Book Club / Culture

Inside the first ‘RUSSH’ Literary Showcase ‘Conversations with Creative Minds’, with writers Lamisse Hamouda and Winnie Dunn

"Rarely, if ever, are any of us healed in isolation. Healing is an of communion.” – bell hooks

Storytelling is an art form – one that requires much more than just creative vision, but which calls upon the nuanced expression of language, culture, knowledge and originality.

Over the course of 20 years of publishing, storytelling is still at the very heart of what RUSSH strives for and honours, so it only makes sense that we would celebrate such a milestone by recognising and platforming some of the country's most enthralling storytellers from under-recognised groups.

Our first-ever Literary Showcase was established earlier this year on our belief that developing culture is deeply dependent on the recognition of its literary contributions. It was created in pursuit of that ideal – one of excellence and diversity in storytelling; an invitation for emerging and established writers from under-recognised groups across the country to be supported in their dream to write and be read.

From nearly 200 submissions, three winners were identified and published in our May Ideas issueBecca Wang, our Judge's Choice winner, and both Tori Watts and Sohani Goonetillake, our People's Choice winners.

To launch our Literary Showcase, RUSSH hosted a 'Conversations with Creative Minds' event, held last Friday 17 May on a sunny morning at the State Library of New South Wales.

The conversation was a chance for our first-ever Literary Showcase finalists and winners to be recognised for their excellence, and to hear from the showcase's founding panelists: Tongan-Australian author and general manager of Sweatshop Literacy Movement, Winnie Dunn; Egyptian-Australian writer, theatre-maker and youth worker, Lamisse Hamouda; and RUSSH's own editor-in-chief Jess Blanch.

Both Dunn and Hamouda opened the conversation by regaling the audience with excerpts from their most recent novels – Dunn's Dirt Poor Islanders, and Hamouda's The Shape of DustIt was an entry-point into a remarkably intimate conversation surrounding culture, craft and working with memory – particularly traumatic memory.

"For me, every piece of writing is autobiographical," Dunn told the audience. "Dirt Poor Islanders, is, that we know of, the first novel written by a Tongan-Australian. And that chapter I read out is very fictional, but for me it speaks to the truth of my own lived experiences."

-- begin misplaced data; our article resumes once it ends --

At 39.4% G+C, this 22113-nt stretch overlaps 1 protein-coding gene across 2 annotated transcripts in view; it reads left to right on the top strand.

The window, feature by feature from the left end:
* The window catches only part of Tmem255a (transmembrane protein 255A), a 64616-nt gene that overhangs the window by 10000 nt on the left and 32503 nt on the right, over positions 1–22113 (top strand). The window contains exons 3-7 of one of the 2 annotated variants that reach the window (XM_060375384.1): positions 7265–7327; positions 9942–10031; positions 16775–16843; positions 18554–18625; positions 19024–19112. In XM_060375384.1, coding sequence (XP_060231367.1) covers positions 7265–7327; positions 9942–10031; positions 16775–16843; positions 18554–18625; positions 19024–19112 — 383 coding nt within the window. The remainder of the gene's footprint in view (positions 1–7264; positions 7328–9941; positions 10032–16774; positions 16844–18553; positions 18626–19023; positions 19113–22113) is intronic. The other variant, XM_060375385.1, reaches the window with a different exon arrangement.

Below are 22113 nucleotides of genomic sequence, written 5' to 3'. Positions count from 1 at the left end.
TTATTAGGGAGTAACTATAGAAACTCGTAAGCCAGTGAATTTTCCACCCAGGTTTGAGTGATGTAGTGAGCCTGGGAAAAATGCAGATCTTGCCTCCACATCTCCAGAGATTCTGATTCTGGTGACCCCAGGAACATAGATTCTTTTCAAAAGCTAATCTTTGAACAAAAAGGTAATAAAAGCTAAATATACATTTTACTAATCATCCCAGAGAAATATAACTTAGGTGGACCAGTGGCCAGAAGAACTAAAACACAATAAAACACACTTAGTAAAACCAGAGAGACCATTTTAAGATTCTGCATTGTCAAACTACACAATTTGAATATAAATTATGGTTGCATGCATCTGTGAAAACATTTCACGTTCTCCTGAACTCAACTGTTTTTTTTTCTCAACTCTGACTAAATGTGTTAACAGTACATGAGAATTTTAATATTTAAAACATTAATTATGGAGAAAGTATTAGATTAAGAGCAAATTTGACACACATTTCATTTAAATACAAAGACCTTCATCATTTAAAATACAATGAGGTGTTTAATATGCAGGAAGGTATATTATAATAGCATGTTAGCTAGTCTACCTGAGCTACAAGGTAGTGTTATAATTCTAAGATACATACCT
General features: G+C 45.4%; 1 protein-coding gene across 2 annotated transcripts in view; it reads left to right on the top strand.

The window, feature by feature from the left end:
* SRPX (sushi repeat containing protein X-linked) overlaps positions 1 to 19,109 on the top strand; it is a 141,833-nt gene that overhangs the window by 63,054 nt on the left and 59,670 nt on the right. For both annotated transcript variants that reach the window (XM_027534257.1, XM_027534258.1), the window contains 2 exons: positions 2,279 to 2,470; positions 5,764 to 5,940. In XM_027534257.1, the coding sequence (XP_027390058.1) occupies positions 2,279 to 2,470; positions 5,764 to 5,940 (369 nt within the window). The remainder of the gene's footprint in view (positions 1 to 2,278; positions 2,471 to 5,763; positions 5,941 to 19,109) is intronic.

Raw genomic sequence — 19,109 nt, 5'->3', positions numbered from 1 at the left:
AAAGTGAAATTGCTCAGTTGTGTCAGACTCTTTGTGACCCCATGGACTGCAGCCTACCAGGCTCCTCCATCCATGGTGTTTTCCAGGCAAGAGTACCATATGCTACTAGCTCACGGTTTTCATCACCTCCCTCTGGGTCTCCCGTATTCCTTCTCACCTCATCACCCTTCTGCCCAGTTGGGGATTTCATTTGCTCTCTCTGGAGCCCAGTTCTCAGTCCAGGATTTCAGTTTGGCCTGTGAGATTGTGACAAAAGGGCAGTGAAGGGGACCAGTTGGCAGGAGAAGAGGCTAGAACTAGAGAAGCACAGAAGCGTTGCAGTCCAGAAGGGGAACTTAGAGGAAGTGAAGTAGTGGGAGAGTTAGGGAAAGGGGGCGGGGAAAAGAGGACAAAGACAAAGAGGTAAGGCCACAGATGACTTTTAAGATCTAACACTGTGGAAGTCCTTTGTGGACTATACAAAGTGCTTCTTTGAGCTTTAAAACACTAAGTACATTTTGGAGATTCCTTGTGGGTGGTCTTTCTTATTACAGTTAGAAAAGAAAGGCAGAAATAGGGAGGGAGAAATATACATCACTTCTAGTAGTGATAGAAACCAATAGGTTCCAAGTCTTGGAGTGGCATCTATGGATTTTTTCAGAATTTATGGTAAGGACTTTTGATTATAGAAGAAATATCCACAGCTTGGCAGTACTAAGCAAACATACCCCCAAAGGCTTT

Language played a central part in conversation also, particularly as both authors' books straddled more than one – Dunn's partly written in Tongan, Hamouda's in broken Arabic. The conversation extended to the work of our Literary Showcase Judge's Finalist winner, Becca Wang, whose winning piece had been written across both English and Mandarin.

"I can't write in Arabic, because all I speak is English and this is my context, here in Australia, as an English-speaking Arab diaspora," said Hamouda when asked about her decision to keep her Arabic imperfect in The Shape of Dust. "And at the same time, my broken Arabic is a part of me and a part of my experience, and so I wanted to be true to that."

Both Hamouda and Dunn shared overlaps in their work – incorporating their experiences across cultures, and never shying from a more nuanced take on the lived experiences of marginalised communities. But there were areas where both authors diverged – a testament to the immense and beautiful diversity of process and craft among those who call themselves 'writers'.

For Hamouda, the process of writing is an intensely personal and private affair – one she is careful to keep true to her own uninhibited instincts. But for Dunn, feedback from a trusted group of peers is an imperative part of the process – telling the audience: "For me, writing and a writing routine can only really only be done in community."

The morning concluded with an acknowledgement of the guests in attendance. From members of the literary and arts community like author Bri Lee and filmmaker Phoebe Wolfe, designer Aggie Choi and artist Aisyah Sumito, to members of the Sweatshop Literacy Movement and, of course, the RUSSH Literary Showcase finalists. It was a room bursting at the seams with an abundance of enthusiastic, talented and disparate voices.

"It's overwhelming to think that the people who are writing those pieces are going to be the future," Blanch said, remarking on the calibre of work submitted to the showcase.

But if you're wondering how you can personally contribute to the bolstering of a healthy literary scene in Australia – Blanch closed with a particularly poignant remark: "We can choose to support Australian literature simply by choosing to read an author from an unrecognised group."

We know we'll be heading to our nearest local bookstore in earnest.


This project would not have been possible without the support of CHANEL.


CHANEL is committed to continuing the artistic patronage initiated by Gabrielle Chanel. She was never without books and it was from literature that undoubtedly drew the strength to accomplish her work as a designer and that undoubtedly drove her to invent an allure that is eternal yet inscribed in perpetual modernity. CHANEL’S continued support of RUSSH as an independent company has again on this occasion helped us to realise our dreams and create pathways for shared experience, diverse learnings and social progress within our creative minds community and beyond.

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